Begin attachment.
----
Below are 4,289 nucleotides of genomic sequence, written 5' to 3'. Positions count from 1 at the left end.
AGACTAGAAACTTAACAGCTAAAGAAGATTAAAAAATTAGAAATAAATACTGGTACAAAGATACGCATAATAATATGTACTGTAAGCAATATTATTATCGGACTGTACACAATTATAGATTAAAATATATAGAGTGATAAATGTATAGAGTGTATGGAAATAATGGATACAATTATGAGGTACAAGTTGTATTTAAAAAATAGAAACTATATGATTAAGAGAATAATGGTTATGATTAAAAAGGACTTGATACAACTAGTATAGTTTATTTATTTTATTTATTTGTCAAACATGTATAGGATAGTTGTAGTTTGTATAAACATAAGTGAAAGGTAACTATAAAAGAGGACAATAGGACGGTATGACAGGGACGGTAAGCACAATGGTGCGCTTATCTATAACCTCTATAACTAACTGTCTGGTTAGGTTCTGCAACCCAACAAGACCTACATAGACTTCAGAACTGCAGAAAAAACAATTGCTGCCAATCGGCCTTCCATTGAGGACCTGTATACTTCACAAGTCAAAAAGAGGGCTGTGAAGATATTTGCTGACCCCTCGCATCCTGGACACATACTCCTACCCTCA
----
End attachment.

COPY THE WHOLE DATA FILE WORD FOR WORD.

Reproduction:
Below are 4,289 nucleotides of genomic sequence, written 5' to 3'. Positions count from 1 at the left end.
AGACTAGAAACTTAACAGCTAAAGAAGATTAAAAAATTAGAAATAAATACTGGTACAAAGATACGCATAATAATATGTACTGTAAGCAATATTATTATCGGACTGTACACAATTATAGATTAAAATATATAGAGTGATAAATGTATAGAGTGTATGGAAATAATGGATACAATTATGAGGTACAAGTTGTATTTAAAAAATAGAAACTATATGATTAAGAGAATAATGGTTATGATTAAAAAGGACTTGATACAACTAGTATAGTTTATTTATTTTATTTATTTGTCAAACATGTATAGGATAGTTGTAGTTTGTATAAACATAAGTGAAAGGTAACTATAAAAGAGGACAATAGGACGGTATGACAGGGACGGTAAGCACAATGGTGCGCTTATCTATAACCTCTATAACTAACTGTCTGGTTAGGTTCTGCAACCCAACAAGACCTACATAGACTTCAGAACTGCAGAAAAAACAATTGCTGCCAATCGGCCTTCCATTGAGGACCTGTATACTTCACAAGTCAAAAAGAGGGCTGTGAAGATATTTGCTGACCCCTCGCATCCTGGACACATACTCCTACCCTCA